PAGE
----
From Homo sapiens to Techno sapiens

 Print

Thematic : Early life / Assisted reproduction

Studies

Published on : 04/05/2008

Author / Source : Margaret Somerville

Professor in the Faculty of Medicine
Founding Director of the Faculty of Law's Centre for Medicine,
Ethics and Law at McGill University

Children's Human Rights  to Natural Human Origin

Some old and new phenomena – adoption is old, new reproductive and genetic technologies and same-sex marriage are new – have recently thrown the issue of children's rights with respect to their biological origins and biological families into the public policy spotlight and public square debate.  

Adoption has long challenged children's rights with respect to their biological families. Early in the 20th century, societally condoned sperm donation presented a similar challenge. In the last thirty years new reproductive and genetic technologies (NRTs) have brought, and will continue to bring, unprecedented challenges. And, most recently same-sex marriage has done so. 

 

 From Homo sapiens to Techno sapiens: Children's Human Rights to Natural Human Origins”, Proceedings, 14th World Congress on In Vitro Fertilization & 3rd World Congress on In Vitro Maturation, Montreal, 15th – 19th September, 2007. 

  • genetics
  • embryo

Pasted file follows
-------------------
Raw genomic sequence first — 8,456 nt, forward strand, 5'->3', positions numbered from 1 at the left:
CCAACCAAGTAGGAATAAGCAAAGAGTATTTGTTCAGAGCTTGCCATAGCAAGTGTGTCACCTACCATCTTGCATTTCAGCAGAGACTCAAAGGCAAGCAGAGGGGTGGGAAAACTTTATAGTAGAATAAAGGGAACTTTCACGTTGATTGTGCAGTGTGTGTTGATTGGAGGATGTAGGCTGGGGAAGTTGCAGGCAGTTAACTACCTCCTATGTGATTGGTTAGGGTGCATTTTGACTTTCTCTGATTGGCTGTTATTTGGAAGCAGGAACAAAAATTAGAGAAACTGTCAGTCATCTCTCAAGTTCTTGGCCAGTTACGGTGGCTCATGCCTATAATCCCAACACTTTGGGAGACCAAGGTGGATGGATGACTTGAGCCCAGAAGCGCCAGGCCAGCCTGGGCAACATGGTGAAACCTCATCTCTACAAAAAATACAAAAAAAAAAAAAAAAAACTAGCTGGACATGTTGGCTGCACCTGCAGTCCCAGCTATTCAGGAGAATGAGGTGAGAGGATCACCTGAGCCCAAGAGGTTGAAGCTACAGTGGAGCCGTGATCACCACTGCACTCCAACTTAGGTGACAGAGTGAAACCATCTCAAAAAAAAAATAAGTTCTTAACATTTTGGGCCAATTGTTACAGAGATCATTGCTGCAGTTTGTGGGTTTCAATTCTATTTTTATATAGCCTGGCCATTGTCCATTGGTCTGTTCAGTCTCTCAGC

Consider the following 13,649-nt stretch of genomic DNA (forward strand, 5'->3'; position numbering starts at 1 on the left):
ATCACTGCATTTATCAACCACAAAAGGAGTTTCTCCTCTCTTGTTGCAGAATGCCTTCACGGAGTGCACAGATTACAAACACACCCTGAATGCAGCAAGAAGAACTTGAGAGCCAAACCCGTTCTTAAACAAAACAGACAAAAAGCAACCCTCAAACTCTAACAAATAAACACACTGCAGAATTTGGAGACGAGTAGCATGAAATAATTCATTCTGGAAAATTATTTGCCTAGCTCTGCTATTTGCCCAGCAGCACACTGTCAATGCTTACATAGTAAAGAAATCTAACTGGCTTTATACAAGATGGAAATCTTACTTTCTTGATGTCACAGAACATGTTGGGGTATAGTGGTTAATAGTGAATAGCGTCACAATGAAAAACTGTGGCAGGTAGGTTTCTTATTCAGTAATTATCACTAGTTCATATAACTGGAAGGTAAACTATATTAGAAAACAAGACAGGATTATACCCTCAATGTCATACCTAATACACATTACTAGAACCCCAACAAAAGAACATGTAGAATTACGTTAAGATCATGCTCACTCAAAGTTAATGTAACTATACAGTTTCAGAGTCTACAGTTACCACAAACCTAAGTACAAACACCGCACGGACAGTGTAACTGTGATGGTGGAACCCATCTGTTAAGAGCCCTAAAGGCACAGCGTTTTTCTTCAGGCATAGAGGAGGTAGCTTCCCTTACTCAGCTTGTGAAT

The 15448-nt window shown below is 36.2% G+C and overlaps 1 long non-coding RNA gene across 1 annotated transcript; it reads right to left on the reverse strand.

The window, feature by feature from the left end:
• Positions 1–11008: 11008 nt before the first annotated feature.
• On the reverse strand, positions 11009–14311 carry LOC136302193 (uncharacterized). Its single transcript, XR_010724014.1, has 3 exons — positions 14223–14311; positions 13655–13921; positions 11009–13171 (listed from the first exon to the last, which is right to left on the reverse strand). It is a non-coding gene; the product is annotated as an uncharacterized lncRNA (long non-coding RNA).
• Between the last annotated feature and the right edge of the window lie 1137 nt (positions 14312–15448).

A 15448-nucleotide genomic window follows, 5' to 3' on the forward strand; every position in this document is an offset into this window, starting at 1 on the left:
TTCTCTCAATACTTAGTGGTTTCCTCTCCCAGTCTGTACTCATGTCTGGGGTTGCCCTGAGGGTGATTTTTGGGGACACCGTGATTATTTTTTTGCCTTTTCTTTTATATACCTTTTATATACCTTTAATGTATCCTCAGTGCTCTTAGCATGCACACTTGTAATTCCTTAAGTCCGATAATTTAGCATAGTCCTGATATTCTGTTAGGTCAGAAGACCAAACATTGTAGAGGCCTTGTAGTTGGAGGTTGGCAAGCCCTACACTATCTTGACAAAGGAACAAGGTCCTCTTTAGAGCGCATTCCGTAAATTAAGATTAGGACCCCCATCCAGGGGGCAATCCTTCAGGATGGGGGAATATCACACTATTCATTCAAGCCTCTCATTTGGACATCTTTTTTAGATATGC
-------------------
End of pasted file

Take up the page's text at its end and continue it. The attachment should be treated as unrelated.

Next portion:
• NRT
  • origins
  • legislation

Similar articles

The Freezing, Implantation, and Adoption of Embryos

The Freezing, Implantation, and Adoption of Embryos

- Assisted reproduction

Is it acceptable to freeze human embryos?

We began freezing human embryos in order to augment the efficiency of the diverse methods of medically assisted reproduction. In this way we do not have to 'oblige' women to be subjected to repeated ovary sampling, either in the case where a first implantation is not successful or when a new fertilization is desired.

If we consider these embryonic cells as merely biological material or a potential embryo, freezing only poses technical or juridical...

Read more

Stud Bulls, Human Embryos

- Embryo research

Professor in the Faculty of Medicine
Founding Director of the Faculty of Law's Centre for Medicine,
Ethics and Law at McGill University

... and politically incorrect people: reflections on an ethical society

Recently, I answered the phone and a reporter, who often contacts me, exclaimed, "You won't believe what they've done now!" (they being the scientists). I said, "Oh my God, they've cloned a child and it's just been announced".
The reporter said, "No. No, they've cloned Starbuck",...

Read more

Biotechnology & the Human Spirit

- Assisted reproduction

Professor in the Faculty of Medicine
Founding Director of the Faculty of Law's Centre for Medicine,
Ethics and Law at McGill University

Facing the unprecedented challenge of reprogenetics

WHAT HAS CHANGED IN HUMAN REPRODUCTION?

Let's have a look, first, at the characteristics of human reproduction around fifty years ago:

Whether and when a child was conceived was largely a matter of chance (one could eliminate chance, of course, by not engaging in sexual intercourse, or reduce it by much...

Read more